LOS ANGELES Gov. Jerry Brown on Tuesday urged students to rally support on college campuses for his Nov. 6 ballot initiative to raise taxes.
"My plea to you is, don't be complacent," the Democratic governor told about 200 students at a rally at UCLA. "You can avoid that tuition hike."
The event marked the start of what Brown said will be a "full-on campaign" for Proposition 30, his initiative to raise the state sales tax and income taxes on California's highest earners. The measure would avert about $5.4 billion in cuts to schools and community colleges this budget year, but it would also have a direct impact on college students: If the measure fails, University of California officials have said they will raise tuition by about 20 percent.
"A lot is riding on this election," Brown said.
Brown's campus push came as another $11 million was sent to a committee that is opposing his measure and supporting a separate initiative to reduce organized labor's political clout.
The money came from an opaque Arizona-based group Americans for Responsible Leadership that has opposed Arizona initiatives for a sales tax extension and a top-two primary.
A spokeswoman for the California-based committee opposing Brown and supporting the anti- labor measure, Proposition 32, said she didn't know where Americans for Responsible Leadership got its money.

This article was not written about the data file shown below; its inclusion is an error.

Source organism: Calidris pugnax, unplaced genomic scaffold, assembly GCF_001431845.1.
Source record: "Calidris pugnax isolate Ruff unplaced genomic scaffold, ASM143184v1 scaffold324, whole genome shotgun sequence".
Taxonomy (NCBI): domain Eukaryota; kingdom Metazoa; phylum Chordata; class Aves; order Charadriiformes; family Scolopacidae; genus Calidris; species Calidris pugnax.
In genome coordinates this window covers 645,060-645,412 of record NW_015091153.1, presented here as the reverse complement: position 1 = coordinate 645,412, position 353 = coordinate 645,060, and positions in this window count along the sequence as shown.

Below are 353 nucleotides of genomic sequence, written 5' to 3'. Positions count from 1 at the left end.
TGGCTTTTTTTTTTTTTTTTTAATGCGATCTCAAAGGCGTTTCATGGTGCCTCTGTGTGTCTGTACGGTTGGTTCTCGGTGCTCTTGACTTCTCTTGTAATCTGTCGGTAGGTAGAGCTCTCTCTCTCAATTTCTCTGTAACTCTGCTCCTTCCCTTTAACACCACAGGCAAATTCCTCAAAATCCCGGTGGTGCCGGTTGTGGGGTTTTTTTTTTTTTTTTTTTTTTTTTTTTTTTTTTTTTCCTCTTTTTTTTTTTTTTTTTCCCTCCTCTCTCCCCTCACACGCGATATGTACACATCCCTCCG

"They are an organization that has seen over the last several weeks that we've been leading the fight No on 30, Yes on 32 and apparently they just decided to contribute," said Beth Miller, spokeswoman for the Small Business Action Committee PAC.
The development gives anti-tax foes significant resources to mount an opposition during the campaign's final three weeks.
Brown's appearance also came a day after Molly Munger, the proponent of a rival tax measure, Proposition 38, announced she was phasing out her ad critical of Brown's initiative.
"I think that's good, because I think everybody should argue their own case," Brown said after the rally.
"I'm just glad that she's following a more positive line."
Brown has said he will keep an aggressive campaign schedule in the final three weeks before Election Day, following a relatively quiet summer.
"The governor getting out is helpful," said Joshua Pechthalt, president of the California Federation of Teachers, which merged its own tax campaign with Brown's earlier this year. "In hindsight, probably having him traveling the state, shaking hands, holding town hall meetings, is an aspect of the campaign that we should have exploited more."
Among the students at the rally was Saundra Albers, a 19-year-old sophomore and member of the campus Democratic club. She said students are actively campaigning for Brown's measure.
"We're getting the word out," she said.
Brown was heckled at the rally by students who called for a tax on millionaires and who objected, among other things, to his recent veto of legislation that would have provided overtime and other benefits to domestic workers. Mathew Sandoval, a 33-year-old graduate student, called Brown a "traitor" and yelled when Brown was speaking to reporters after the rally, "Did you come to talk to students or to cameras, Brown?"
Brown said at the rally that it was appropriate to hear from both dissenters and supporters, calling for each group to shout.
"The excitement on the campus, not just from this rally, but from all over, is incredible," Brown said later. "The institution of the schools and the universities are more engaged in this campaign than any I've ever seen."